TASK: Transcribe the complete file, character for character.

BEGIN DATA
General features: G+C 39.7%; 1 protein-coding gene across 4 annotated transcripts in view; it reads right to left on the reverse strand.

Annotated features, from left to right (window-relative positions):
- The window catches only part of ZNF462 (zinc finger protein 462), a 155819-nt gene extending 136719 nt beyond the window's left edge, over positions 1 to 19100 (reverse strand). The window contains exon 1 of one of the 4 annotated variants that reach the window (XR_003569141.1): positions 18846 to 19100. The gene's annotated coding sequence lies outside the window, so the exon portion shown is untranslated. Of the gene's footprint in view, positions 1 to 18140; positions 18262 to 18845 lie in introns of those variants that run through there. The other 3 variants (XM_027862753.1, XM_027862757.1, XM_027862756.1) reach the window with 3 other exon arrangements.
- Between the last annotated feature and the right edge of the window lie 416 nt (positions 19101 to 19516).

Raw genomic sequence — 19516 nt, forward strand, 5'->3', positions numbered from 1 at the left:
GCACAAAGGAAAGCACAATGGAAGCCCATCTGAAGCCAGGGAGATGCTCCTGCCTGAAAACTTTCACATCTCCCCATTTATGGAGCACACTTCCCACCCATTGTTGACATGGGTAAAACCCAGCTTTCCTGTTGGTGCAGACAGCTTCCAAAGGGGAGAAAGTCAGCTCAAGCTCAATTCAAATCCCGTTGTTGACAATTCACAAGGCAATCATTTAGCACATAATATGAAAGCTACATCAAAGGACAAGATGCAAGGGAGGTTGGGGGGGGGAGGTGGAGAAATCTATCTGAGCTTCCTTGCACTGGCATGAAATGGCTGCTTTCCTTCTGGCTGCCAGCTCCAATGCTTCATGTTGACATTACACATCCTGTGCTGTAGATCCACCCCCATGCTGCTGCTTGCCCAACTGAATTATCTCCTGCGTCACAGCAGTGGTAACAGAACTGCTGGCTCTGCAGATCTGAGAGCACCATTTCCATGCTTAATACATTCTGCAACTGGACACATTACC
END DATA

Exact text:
General features: G+C 39.7%; 1 protein-coding gene across 4 annotated transcripts in view; it reads right to left on the reverse strand.

Annotated features, from left to right (window-relative positions):
- The window catches only part of ZNF462 (zinc finger protein 462), a 155819-nt gene extending 136719 nt beyond the window's left edge, over positions 1 to 19100 (reverse strand). The window contains exon 1 of one of the 4 annotated variants that reach the window (XR_003569141.1): positions 18846 to 19100. The gene's annotated coding sequence lies outside the window, so the exon portion shown is untranslated. Of the gene's footprint in view, positions 1 to 18140; positions 18262 to 18845 lie in introns of those variants that run through there. The other 3 variants (XM_027862753.1, XM_027862757.1, XM_027862756.1) reach the window with 3 other exon arrangements.
- Between the last annotated feature and the right edge of the window lie 416 nt (positions 19101 to 19516).

Raw genomic sequence — 19516 nt, forward strand, 5'->3', positions numbered from 1 at the left:
GCACAAAGGAAAGCACAATGGAAGCCCATCTGAAGCCAGGGAGATGCTCCTGCCTGAAAACTTTCACATCTCCCCATTTATGGAGCACACTTCCCACCCATTGTTGACATGGGTAAAACCCAGCTTTCCTGTTGGTGCAGACAGCTTCCAAAGGGGAGAAAGTCAGCTCAAGCTCAATTCAAATCCCGTTGTTGACAATTCACAAGGCAATCATTTAGCACATAATATGAAAGCTACATCAAAGGACAAGATGCAAGGGAGGTTGGGGGGGGGAGGTGGAGAAATCTATCTGAGCTTCCTTGCACTGGCATGAAATGGCTGCTTTCCTTCTGGCTGCCAGCTCCAATGCTTCATGTTGACATTACACATCCTGTGCTGTAGATCCACCCCCATGCTGCTGCTTGCCCAACTGAATTATCTCCTGCGTCACAGCAGTGGTAACAGAACTGCTGGCTCTGCAGATCTGAGAGCACCATTTCCATGCTTAATACATTCTGCAACTGGACACATTACC